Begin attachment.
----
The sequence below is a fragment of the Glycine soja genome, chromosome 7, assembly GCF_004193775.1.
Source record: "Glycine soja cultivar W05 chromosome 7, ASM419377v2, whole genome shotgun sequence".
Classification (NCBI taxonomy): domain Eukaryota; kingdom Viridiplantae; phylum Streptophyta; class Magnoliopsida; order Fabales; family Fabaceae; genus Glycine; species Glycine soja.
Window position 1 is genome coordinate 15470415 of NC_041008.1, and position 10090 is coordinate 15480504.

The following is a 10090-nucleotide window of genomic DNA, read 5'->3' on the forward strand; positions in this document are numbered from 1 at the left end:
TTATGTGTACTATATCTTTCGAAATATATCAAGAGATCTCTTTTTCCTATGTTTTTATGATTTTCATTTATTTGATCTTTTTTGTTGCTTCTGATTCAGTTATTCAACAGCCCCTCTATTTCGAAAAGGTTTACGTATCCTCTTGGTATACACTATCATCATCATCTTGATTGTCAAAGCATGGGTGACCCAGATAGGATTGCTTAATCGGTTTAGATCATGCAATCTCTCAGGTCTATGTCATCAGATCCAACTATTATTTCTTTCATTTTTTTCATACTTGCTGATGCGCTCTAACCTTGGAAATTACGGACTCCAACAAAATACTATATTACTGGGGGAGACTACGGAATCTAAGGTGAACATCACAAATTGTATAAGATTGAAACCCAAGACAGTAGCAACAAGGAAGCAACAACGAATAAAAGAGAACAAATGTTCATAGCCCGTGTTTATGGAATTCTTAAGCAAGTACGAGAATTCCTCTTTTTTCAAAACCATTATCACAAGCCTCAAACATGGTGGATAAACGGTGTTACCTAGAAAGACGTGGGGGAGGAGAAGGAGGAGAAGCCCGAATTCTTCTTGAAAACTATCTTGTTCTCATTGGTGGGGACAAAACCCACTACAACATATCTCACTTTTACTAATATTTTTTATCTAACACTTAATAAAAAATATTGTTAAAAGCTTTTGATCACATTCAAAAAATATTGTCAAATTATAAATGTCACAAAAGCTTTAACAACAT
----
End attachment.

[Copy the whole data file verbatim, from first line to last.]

The sequence below is a fragment of the Glycine soja genome, chromosome 7, assembly GCF_004193775.1.
Source record: "Glycine soja cultivar W05 chromosome 7, ASM419377v2, whole genome shotgun sequence".
Classification (NCBI taxonomy): domain Eukaryota; kingdom Viridiplantae; phylum Streptophyta; class Magnoliopsida; order Fabales; family Fabaceae; genus Glycine; species Glycine soja.
Window position 1 is genome coordinate 15470415 of NC_041008.1, and position 10090 is coordinate 15480504.

The following is a 10090-nucleotide window of genomic DNA, read 5'->3' on the forward strand; positions in this document are numbered from 1 at the left end:
TTATGTGTACTATATCTTTCGAAATATATCAAGAGATCTCTTTTTCCTATGTTTTTATGATTTTCATTTATTTGATCTTTTTTGTTGCTTCTGATTCAGTTATTCAACAGCCCCTCTATTTCGAAAAGGTTTACGTATCCTCTTGGTATACACTATCATCATCATCTTGATTGTCAAAGCATGGGTGACCCAGATAGGATTGCTTAATCGGTTTAGATCATGCAATCTCTCAGGTCTATGTCATCAGATCCAACTATTATTTCTTTCATTTTTTTCATACTTGCTGATGCGCTCTAACCTTGGAAATTACGGACTCCAACAAAATACTATATTACTGGGGGAGACTACGGAATCTAAGGTGAACATCACAAATTGTATAAGATTGAAACCCAAGACAGTAGCAACAAGGAAGCAACAACGAATAAAAGAGAACAAATGTTCATAGCCCGTGTTTATGGAATTCTTAAGCAAGTACGAGAATTCCTCTTTTTTCAAAACCATTATCACAAGCCTCAAACATGGTGGATAAACGGTGTTACCTAGAAAGACGTGGGGGAGGAGAAGGAGGAGAAGCCCGAATTCTTCTTGAAAACTATCTTGTTCTCATTGGTGGGGACAAAACCCACTACAACATATCTCACTTTTACTAATATTTTTTATCTAACACTTAATAAAAAATATTGTTAAAAGCTTTTGATCACATTCAAAAAATATTGTCAAATTATAAATGTCACAAAAGCTTTAACAACAT